THE SOVIET shootdown of Korean Air Lines Flight 007 on September 1, 1983, has joined the list of unsolved mysteries with an insatiable audience among publishers.
R.W. Johnson's Shootdown is at least the fourth English-language book on the subject; there have been numerous articles in learned and not-so-learned journals, and a book from reporter Seymour Hersh is due soon. The word-barrage will doubtless continue as long as it is impossible to say how the Boeing 747 jumbo jet came to be more than 300 miles off course, deep in Soviet territory. When it was shot down, all 269 people on board were killed.
Johnson's hypothesis, oversimplified, is that U.S. foreign policy hardliners led by CIA Director William Casey and National Security Advisor William Clark approved the dispatch of the Korean jet on its strange course to test, among other things, the new Soviet radar array at Krasnoyarsk. That radar is an alleged violation of the unratified SALT II treaty.
Flight 007 was to do nothing so overt as taking pictures, but as a "passive probe" it would trigger Soviet radar and surveillance devices so that U.S. satellites and other electronic intelligence collectors could read capabilities they rarely "see." The United States did not expect the plane to be shot down, the theory continues. When it was, U.S. officials covered their role with a massive anti-Soviet propaganda effort that included heavy doses of disinformation, all subscribed to by a know-nothing president who thinks of the Soviet Union as an evil empire.
There is little question that the U.S. government has stonewalled on the issue of why the plane wasn't warned that it was off course. It seems logical, considering what is known about U.S. intelligence-collecting capabilities, that somebody, somewhere in the U.S. government, knew as it was happening that Flight 007 had strayed, even though the plane was beyond the range of civilian air traffic control radar systems. The U.S. response is that information such as radio transmissions of the Soviet fighter pilots used in the vigorous anti-Soviet propaganda effort during the days following the shootdown was collected automatically on tapes, then recovered and translated.
In the absence of a more thorough U.S. explanation, the kind of hokum that is put forth in Johnson's book and several other efforts will never be dispelled. One does have to wonder just what the big national secret is that has to be protected from news organizations, lawyers and others who have sought additional data. That wondering is what feeds the U.S.-Is-Guilty group.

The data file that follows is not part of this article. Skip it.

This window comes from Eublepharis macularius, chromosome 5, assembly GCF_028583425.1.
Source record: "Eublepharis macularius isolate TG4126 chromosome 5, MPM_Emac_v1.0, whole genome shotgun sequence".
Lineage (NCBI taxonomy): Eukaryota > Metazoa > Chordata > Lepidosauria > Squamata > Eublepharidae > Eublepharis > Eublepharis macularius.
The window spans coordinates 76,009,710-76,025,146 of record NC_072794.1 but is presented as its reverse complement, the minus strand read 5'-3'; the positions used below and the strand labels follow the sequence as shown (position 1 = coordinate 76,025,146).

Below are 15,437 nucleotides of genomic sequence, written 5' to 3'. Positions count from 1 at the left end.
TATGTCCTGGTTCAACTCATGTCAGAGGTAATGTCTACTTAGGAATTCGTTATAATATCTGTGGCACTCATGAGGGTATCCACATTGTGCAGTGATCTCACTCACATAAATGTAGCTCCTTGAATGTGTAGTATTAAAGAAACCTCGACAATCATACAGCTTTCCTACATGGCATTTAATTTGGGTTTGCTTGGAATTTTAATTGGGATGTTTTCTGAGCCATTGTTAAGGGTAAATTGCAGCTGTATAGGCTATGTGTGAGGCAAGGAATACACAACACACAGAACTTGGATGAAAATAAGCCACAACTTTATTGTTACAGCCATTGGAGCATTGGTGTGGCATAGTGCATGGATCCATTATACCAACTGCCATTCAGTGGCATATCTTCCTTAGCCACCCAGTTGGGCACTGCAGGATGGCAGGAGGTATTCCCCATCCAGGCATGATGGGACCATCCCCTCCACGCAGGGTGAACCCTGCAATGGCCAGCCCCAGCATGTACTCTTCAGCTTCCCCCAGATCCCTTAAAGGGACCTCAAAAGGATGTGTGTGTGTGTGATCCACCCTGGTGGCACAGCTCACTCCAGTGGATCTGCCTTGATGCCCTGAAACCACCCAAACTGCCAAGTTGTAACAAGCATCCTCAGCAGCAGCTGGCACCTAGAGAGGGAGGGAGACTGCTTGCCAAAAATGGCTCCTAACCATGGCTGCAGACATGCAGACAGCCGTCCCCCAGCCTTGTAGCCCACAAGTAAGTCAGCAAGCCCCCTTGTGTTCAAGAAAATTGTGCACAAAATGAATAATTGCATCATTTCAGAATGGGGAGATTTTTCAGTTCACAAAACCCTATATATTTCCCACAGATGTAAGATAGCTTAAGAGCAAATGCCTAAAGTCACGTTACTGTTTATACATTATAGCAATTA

The problem with Johnson's book is not that he exploits this secretiveness on the part of the United States. The problem is that he discredits his thesis with disinformation of his own on points that are easily checked. The reader is put on alert on page 2, when Johnson quotes the International Civil Aviation Organization's report of the accident. ICAO ran several flight simulations with various misprogrammings of navigational computers and concluded that two scenarios would produce approximately the route KAL 007 flew. Others investigating the case have duplicated ICAO's work.
ICAO says that "each of the simulation scenarios assumes a considerable degree of lack of alertness and attentiveness on the part of the entire flight crew but not to a degree that is unknown in international civil aviation." Johnson limits the quote to the words "a considerable degree of lack of alertness and attentiveness on the part of the entire flight crew." Then Johnson tells us what a great crew Flight 007 had. The effect is to make impossible something that has happened many times, a misprogrammed computer guiding a carelessly monitored flight. Just that scenario is the generally accepted explanation among non-conspiracy theorists.
Johnson asserts that the National Transportation Safety Board was ordered off the case by the State Department. I know from my own reporting at the time of the accident and from rechecking since that that is garbage. Under an international treaty to which the United States, the Soviet Union, Japan and Korea are all signatories, responsibility for the investigation rested with either the Soviets or the Koreans, not the safety board, depending on whether the wreckage came down in Soviet or international waters. Safety board representatives participated as observers in the Korean investigation, as is customary, but the United States was shut out of the Soviet investigation. Some ICAO officials did visit the Soviet Union.
Johnson also finds highly suspicious the fact that Clark left the White House for the relative peace and quiet of the Interior Department almost immediately after the shootdown. Reporters covering the White House at the time know that the exhausted Clark had been looking for a way out long before the shootdown and that the opportunity presented itself when former Interior Secretary James Watt put his foot in his mouth once too often.
Johnson is a fellow in politics at Oxford University. His book does not replace Alexander Dallin's effort, Black Box, as the fairest, most accurate and by far most readable serious treatment to date of the mystery surrounding Flight 007. Douglas B. Feaver is a reporter on the national staff of The Washington Post.